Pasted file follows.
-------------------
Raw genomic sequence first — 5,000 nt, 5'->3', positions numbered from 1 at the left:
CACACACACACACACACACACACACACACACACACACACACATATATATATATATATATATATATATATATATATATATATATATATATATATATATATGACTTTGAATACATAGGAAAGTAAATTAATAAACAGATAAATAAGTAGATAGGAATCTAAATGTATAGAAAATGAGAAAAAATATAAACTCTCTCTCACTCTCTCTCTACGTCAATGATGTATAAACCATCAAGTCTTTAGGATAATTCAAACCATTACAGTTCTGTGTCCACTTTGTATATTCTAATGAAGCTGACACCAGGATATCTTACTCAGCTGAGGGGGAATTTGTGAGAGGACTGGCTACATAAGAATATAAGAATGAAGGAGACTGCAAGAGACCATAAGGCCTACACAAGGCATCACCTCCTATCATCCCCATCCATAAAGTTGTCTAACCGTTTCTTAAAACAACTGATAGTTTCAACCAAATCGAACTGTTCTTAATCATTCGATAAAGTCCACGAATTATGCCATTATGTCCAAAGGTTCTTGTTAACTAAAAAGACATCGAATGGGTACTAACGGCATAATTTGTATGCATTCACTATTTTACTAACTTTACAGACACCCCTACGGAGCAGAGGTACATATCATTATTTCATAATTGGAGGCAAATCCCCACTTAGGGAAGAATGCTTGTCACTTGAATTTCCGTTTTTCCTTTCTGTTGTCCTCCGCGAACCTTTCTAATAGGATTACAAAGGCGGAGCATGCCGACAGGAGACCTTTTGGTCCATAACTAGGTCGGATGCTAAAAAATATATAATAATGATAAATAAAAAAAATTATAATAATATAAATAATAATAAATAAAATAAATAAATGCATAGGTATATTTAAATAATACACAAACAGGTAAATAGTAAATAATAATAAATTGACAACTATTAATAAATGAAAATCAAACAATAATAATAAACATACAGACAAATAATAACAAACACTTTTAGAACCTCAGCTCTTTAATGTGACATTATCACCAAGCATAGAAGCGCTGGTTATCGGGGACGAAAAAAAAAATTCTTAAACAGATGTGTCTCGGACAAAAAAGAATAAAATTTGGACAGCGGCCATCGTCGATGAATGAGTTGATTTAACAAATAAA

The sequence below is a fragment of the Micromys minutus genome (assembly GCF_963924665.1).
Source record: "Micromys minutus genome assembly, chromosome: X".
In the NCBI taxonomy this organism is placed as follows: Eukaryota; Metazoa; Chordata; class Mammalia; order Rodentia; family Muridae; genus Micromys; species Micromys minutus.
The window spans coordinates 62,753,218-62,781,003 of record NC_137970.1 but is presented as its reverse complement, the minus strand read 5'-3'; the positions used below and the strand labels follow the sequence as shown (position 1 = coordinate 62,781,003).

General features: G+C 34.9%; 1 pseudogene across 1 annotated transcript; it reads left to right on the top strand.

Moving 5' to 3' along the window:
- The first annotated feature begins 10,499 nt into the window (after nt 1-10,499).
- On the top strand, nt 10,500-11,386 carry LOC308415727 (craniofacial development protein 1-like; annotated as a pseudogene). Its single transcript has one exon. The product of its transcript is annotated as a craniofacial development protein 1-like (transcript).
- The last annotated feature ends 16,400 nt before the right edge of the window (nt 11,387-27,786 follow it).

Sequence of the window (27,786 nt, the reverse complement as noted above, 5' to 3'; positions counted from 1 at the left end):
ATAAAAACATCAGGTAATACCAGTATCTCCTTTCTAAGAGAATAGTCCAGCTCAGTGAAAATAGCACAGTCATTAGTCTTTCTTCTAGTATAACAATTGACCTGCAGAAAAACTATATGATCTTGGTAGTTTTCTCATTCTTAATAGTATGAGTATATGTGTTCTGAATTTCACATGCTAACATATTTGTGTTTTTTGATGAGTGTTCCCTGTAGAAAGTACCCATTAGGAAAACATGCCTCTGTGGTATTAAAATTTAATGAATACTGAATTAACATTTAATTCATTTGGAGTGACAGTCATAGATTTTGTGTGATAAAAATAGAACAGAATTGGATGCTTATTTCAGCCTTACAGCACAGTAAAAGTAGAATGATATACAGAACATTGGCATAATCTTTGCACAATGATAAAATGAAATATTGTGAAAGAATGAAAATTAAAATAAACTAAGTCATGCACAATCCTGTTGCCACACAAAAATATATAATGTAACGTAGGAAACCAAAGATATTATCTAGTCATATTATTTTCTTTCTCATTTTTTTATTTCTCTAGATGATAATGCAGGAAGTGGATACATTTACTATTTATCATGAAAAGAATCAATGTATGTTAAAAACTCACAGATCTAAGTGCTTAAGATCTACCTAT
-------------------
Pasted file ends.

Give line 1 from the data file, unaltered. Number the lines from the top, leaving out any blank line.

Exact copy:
Raw genomic sequence first — 5,000 nt, 5'->3', positions numbered from 1 at the left: